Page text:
Roughly 45 minutes later, the dashboard issued a status message indicating all services were back online for most affected users. The company later apologized for the disruption in an emailed statement and said it would “conduct a thorough follow up review to ensure this problem cannot recur in the future.”
Though brief, the outage underscores the tech power’s influence in day-to-day life, especially during the pandemic, which rapidly accelerated the move to teleworking and remote learning worldwide in the effort to contain the spread of covid-19.
Users and outage trackers such as Downdetector reported access issues on Google’s platforms in the United States, India, Mexico, Finland, Japan and the United Kingdom.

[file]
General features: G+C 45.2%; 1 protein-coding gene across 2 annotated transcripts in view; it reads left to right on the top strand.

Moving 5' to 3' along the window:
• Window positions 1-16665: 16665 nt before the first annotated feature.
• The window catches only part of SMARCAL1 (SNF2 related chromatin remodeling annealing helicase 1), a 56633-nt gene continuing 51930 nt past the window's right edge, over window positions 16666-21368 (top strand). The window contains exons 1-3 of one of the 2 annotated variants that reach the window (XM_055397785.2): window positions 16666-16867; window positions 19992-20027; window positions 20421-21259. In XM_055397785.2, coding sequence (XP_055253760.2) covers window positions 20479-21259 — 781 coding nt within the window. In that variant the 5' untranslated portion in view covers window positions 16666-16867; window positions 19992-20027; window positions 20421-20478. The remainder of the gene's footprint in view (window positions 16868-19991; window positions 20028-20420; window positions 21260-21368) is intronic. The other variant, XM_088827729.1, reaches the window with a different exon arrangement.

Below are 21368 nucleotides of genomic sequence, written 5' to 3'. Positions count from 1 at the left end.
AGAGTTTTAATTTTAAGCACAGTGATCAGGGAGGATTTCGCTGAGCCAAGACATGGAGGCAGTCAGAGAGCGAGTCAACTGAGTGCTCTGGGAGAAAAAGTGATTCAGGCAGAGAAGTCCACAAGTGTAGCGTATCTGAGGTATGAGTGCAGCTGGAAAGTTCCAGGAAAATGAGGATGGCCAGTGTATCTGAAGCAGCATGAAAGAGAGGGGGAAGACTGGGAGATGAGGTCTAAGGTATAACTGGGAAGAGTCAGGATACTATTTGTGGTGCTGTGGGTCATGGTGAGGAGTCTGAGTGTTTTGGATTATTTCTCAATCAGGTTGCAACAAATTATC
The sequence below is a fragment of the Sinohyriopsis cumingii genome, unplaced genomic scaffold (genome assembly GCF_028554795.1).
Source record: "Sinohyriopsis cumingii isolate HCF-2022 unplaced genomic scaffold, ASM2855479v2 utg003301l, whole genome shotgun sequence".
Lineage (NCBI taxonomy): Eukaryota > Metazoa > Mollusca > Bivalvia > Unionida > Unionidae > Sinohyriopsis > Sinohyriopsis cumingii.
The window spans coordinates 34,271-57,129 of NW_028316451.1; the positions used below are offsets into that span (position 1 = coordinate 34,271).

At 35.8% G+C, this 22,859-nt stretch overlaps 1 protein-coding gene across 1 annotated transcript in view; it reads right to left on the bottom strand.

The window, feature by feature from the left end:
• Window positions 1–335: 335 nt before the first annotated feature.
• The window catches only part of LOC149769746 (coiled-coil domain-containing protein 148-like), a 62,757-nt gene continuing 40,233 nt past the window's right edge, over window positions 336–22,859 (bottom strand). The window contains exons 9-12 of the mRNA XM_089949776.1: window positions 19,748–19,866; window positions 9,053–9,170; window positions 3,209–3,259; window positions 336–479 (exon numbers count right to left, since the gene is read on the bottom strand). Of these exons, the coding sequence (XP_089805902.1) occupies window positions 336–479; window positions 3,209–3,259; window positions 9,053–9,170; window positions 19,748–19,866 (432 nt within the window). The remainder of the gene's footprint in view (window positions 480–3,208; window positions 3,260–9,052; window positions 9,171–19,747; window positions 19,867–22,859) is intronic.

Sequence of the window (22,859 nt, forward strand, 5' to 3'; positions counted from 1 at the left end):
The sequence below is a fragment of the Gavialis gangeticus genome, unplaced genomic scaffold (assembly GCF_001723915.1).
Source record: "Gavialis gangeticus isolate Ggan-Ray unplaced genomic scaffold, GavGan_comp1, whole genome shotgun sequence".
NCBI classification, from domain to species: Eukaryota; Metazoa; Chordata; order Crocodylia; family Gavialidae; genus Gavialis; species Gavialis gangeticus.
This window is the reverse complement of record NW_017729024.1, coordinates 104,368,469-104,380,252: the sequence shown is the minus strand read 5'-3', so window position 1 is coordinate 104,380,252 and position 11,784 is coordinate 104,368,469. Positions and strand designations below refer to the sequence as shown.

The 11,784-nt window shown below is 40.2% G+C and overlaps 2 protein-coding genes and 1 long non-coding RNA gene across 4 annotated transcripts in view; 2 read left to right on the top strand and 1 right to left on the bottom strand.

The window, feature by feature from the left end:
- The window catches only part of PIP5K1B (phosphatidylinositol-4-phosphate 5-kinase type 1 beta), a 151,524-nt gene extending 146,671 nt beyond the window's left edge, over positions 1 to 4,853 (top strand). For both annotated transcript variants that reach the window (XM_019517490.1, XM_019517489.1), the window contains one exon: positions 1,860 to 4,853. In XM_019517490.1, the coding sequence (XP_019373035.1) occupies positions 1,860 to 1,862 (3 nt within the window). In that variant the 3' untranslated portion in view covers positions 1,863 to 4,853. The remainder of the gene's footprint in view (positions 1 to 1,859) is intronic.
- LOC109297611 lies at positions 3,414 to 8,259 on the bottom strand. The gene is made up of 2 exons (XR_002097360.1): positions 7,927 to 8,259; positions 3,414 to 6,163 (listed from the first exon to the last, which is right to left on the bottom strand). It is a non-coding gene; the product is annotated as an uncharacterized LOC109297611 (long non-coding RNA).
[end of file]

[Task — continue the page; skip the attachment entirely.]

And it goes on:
YouTube users were greeted by error messages in the form of a cartoon monkey with a hammer and the words “Something went wrong.” The hashtag #YouTubeDown began trending on Twitter within minutes.
“I’m sitting here in the dark in my toddler’s room because the light is controlled by @Google Home,” one Twitter user posted. “Rethinking … a lot right now.”
Alphabet’s combined platforms boast billions of global users, though it’s unclear how many were affected by the outages.
According to Kentik, which analyzes flow data showing volumes of traffic from its online customers, YouTube’s traffic dipped 56 percent during its lowest point of volume on Monday.
Doug Madory, the director of Internet analysis at Kentik, said the problem with user authentication seemed to degrade over time, rather than malfunction instantaneously.
“It looks like the pipes to the Internet were up and fine,” Madory said. “It seems to relate to authentication … but I don’t know if that’s the root cause.”